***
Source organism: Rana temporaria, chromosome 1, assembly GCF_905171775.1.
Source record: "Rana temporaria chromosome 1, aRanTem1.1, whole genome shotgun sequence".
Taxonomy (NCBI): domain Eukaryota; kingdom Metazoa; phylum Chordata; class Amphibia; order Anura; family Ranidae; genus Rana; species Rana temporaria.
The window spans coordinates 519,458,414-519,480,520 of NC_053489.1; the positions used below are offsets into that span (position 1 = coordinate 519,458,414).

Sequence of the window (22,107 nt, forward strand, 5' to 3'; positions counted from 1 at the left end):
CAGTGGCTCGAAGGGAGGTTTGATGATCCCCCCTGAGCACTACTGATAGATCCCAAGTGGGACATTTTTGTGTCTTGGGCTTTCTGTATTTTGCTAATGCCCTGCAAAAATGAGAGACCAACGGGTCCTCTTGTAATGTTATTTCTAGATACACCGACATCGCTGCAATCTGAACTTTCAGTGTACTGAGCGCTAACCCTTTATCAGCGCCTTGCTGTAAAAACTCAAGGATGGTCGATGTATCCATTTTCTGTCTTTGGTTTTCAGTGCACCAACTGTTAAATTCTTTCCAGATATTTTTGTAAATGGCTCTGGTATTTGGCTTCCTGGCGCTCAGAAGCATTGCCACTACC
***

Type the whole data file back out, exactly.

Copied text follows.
Source organism: Rana temporaria, chromosome 1, assembly GCF_905171775.1.
Source record: "Rana temporaria chromosome 1, aRanTem1.1, whole genome shotgun sequence".
Taxonomy (NCBI): domain Eukaryota; kingdom Metazoa; phylum Chordata; class Amphibia; order Anura; family Ranidae; genus Rana; species Rana temporaria.
The window spans coordinates 519,458,414-519,480,520 of NC_053489.1; the positions used below are offsets into that span (position 1 = coordinate 519,458,414).

Sequence of the window (22,107 nt, forward strand, 5' to 3'; positions counted from 1 at the left end):
CAGTGGCTCGAAGGGAGGTTTGATGATCCCCCCTGAGCACTACTGATAGATCCCAAGTGGGACATTTTTGTGTCTTGGGCTTTCTGTATTTTGCTAATGCCCTGCAAAAATGAGAGACCAACGGGTCCTCTTGTAATGTTATTTCTAGATACACCGACATCGCTGCAATCTGAACTTTCAGTGTACTGAGCGCTAACCCTTTATCAGCGCCTTGCTGTAAAAACTCAAGGATGGTCGATGTATCCATTTTCTGTCTTTGGTTTTCAGTGCACCAACTGTTAAATTCTTTCCAGATATTTTTGTAAATGGCTCTGGTATTTGGCTTCCTGGCGCTCAGAAGCATTGCCACTACC